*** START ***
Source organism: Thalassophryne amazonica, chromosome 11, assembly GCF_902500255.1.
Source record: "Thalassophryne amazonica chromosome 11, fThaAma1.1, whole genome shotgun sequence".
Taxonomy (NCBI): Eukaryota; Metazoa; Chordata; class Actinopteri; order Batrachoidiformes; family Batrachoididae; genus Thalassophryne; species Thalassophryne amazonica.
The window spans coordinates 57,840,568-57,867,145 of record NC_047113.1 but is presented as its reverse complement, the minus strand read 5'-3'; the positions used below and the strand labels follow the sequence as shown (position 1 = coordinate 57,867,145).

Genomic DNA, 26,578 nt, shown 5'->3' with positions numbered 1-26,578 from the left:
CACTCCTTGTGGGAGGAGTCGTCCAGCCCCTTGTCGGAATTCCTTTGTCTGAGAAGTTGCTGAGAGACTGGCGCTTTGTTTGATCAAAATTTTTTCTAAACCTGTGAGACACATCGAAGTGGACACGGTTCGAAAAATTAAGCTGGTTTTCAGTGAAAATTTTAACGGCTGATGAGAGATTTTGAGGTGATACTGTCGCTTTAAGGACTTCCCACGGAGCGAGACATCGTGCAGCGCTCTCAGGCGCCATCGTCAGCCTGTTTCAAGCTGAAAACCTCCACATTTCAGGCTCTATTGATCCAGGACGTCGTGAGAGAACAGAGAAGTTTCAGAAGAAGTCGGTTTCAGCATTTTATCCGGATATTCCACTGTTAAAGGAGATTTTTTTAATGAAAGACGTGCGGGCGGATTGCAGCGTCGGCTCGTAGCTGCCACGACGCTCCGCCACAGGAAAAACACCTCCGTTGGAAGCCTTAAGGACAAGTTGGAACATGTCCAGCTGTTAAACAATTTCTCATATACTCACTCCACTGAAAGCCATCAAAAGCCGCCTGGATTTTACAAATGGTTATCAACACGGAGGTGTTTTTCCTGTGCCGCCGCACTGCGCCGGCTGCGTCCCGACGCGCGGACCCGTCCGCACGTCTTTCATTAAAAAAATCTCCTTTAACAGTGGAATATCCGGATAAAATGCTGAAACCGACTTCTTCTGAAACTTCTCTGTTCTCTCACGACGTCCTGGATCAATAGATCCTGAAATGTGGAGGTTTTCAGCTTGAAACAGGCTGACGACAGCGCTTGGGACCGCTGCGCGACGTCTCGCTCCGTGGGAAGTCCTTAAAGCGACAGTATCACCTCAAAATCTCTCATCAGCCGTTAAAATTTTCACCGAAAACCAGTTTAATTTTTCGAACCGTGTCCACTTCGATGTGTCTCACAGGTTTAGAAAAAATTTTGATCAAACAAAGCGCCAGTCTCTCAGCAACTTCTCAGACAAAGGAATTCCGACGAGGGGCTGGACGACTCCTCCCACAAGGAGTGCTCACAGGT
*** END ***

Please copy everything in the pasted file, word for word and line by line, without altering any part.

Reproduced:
Source organism: Thalassophryne amazonica, chromosome 11, assembly GCF_902500255.1.
Source record: "Thalassophryne amazonica chromosome 11, fThaAma1.1, whole genome shotgun sequence".
Taxonomy (NCBI): Eukaryota; Metazoa; Chordata; class Actinopteri; order Batrachoidiformes; family Batrachoididae; genus Thalassophryne; species Thalassophryne amazonica.
The window spans coordinates 57,840,568-57,867,145 of record NC_047113.1 but is presented as its reverse complement, the minus strand read 5'-3'; the positions used below and the strand labels follow the sequence as shown (position 1 = coordinate 57,867,145).

Genomic DNA, 26,578 nt, shown 5'->3' with positions numbered 1-26,578 from the left:
CACTCCTTGTGGGAGGAGTCGTCCAGCCCCTTGTCGGAATTCCTTTGTCTGAGAAGTTGCTGAGAGACTGGCGCTTTGTTTGATCAAAATTTTTTCTAAACCTGTGAGACACATCGAAGTGGACACGGTTCGAAAAATTAAGCTGGTTTTCAGTGAAAATTTTAACGGCTGATGAGAGATTTTGAGGTGATACTGTCGCTTTAAGGACTTCCCACGGAGCGAGACATCGTGCAGCGCTCTCAGGCGCCATCGTCAGCCTGTTTCAAGCTGAAAACCTCCACATTTCAGGCTCTATTGATCCAGGACGTCGTGAGAGAACAGAGAAGTTTCAGAAGAAGTCGGTTTCAGCATTTTATCCGGATATTCCACTGTTAAAGGAGATTTTTTTAATGAAAGACGTGCGGGCGGATTGCAGCGTCGGCTCGTAGCTGCCACGACGCTCCGCCACAGGAAAAACACCTCCGTTGGAAGCCTTAAGGACAAGTTGGAACATGTCCAGCTGTTAAACAATTTCTCATATACTCACTCCACTGAAAGCCATCAAAAGCCGCCTGGATTTTACAAATGGTTATCAACACGGAGGTGTTTTTCCTGTGCCGCCGCACTGCGCCGGCTGCGTCCCGACGCGCGGACCCGTCCGCACGTCTTTCATTAAAAAAATCTCCTTTAACAGTGGAATATCCGGATAAAATGCTGAAACCGACTTCTTCTGAAACTTCTCTGTTCTCTCACGACGTCCTGGATCAATAGATCCTGAAATGTGGAGGTTTTCAGCTTGAAACAGGCTGACGACAGCGCTTGGGACCGCTGCGCGACGTCTCGCTCCGTGGGAAGTCCTTAAAGCGACAGTATCACCTCAAAATCTCTCATCAGCCGTTAAAATTTTCACCGAAAACCAGTTTAATTTTTCGAACCGTGTCCACTTCGATGTGTCTCACAGGTTTAGAAAAAATTTTGATCAAACAAAGCGCCAGTCTCTCAGCAACTTCTCAGACAAAGGAATTCCGACGAGGGGCTGGACGACTCCTCCCACAAGGAGTGCTCACAGGT